Thanks Mike for your wisdom.
'What for ' is a much better approach than 'why me'. Statistics tell us that 1 or 2 people per 100,000 get ALS and my philosophy is to say 'why not me'? Someone has to have ALS , and much as I would like to turn the clock back to a time when i didn't have it, there is nothing so special about me that says I shouldn't be the statistic rather than any other guy on the street.
'Why me' leads us nowhere and until one accepts that, you can't move on to make the best of what is to be.I like the idea that I can move on from 'why not me' to 'what for'.It's like changing out of neutral into forward gear!
I think a lot of young people are going to be getting these neurological diseases that have been put on the back burner for years, unfortunately the medical industry did not put much effort into these problems because they affected the senior population. Maybe this will inspire more doctors and researchers to find a cure...... ALthough it should be just as important no matter what age you are.
It's not so much that I think "why me?" but I do think "why my children". I try hard to think that everything happens for a reason, that there is some higher purpose but I struggle to reconcile that thought with watching my kids suffer too. I can find no justification for the suffering of little ones. What did they do to deserve any of this? I don't understand that.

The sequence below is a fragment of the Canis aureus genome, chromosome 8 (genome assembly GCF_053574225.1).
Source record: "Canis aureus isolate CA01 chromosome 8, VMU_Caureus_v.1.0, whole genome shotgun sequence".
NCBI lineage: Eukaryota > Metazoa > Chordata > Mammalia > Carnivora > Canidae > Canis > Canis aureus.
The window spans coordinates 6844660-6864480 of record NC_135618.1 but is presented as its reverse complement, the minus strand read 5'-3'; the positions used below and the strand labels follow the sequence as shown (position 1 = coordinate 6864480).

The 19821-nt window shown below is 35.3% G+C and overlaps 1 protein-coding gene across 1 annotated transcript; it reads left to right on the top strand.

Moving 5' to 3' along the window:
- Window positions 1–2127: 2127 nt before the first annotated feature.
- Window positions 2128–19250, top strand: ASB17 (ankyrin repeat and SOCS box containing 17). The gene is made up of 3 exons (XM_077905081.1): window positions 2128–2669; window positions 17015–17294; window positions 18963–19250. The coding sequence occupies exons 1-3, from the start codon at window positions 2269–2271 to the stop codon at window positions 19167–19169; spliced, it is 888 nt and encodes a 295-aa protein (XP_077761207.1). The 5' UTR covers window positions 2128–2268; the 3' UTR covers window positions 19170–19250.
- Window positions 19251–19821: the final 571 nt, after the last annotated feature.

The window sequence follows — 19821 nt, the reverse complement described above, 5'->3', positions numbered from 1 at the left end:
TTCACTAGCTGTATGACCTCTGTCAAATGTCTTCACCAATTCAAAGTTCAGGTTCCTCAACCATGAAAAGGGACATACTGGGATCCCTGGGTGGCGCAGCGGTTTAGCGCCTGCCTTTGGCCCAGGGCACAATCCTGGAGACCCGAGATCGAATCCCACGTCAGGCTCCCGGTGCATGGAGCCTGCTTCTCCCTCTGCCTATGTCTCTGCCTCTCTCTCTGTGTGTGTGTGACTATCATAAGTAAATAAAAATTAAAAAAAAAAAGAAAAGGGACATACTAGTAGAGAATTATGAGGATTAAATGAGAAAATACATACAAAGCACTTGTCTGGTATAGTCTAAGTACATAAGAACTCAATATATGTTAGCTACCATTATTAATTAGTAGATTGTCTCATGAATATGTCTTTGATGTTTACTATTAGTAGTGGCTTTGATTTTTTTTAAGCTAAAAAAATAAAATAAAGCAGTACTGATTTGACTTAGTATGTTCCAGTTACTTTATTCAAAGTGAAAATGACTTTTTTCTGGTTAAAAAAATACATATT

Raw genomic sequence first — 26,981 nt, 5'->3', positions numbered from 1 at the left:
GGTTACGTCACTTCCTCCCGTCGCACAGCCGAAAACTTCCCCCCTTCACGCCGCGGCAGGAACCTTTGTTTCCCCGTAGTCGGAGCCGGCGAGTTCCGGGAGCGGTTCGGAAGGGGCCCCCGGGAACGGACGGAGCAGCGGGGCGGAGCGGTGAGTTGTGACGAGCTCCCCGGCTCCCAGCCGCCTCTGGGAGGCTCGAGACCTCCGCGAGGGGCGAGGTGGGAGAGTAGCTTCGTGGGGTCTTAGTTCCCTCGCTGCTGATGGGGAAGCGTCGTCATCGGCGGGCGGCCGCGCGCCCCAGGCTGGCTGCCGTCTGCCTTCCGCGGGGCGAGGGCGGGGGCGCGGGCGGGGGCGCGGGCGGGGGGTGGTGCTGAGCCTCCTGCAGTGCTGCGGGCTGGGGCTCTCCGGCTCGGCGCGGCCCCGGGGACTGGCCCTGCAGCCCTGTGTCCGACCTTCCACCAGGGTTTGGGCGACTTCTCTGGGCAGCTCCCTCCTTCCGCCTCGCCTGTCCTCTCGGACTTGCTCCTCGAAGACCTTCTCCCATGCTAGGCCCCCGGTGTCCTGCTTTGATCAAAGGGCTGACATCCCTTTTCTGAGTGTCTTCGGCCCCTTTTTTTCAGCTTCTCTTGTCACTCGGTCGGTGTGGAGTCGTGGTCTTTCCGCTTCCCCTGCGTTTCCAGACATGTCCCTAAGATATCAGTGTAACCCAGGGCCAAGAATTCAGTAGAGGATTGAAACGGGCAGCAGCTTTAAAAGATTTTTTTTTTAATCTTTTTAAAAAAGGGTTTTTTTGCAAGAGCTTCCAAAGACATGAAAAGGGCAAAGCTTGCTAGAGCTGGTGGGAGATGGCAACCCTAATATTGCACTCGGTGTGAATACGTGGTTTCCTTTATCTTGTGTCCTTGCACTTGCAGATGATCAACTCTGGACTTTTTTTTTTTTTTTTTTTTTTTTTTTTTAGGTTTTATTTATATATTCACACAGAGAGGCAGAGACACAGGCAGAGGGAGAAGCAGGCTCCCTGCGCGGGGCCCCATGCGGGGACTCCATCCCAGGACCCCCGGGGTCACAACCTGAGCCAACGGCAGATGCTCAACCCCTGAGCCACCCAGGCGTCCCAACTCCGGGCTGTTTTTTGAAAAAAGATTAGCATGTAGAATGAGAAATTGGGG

Its so hard to understand.......... My boys play baseball and one of thier teammates developed Leukemia, at first they thought he had mono. Well we had this big fundraiser and next baseball season he passed away a month into it... It was a shock, the boy was ten! In a sick way i felt, if that poor boy can go through that then i can go through what i have to.... Good things and bad things in our life make us who we are and that is the only thing i can think of why children may have to suffer, maybe one of your kids will be inspired to become a researcher or doctor..... They will know how to stay strong during times of trouble....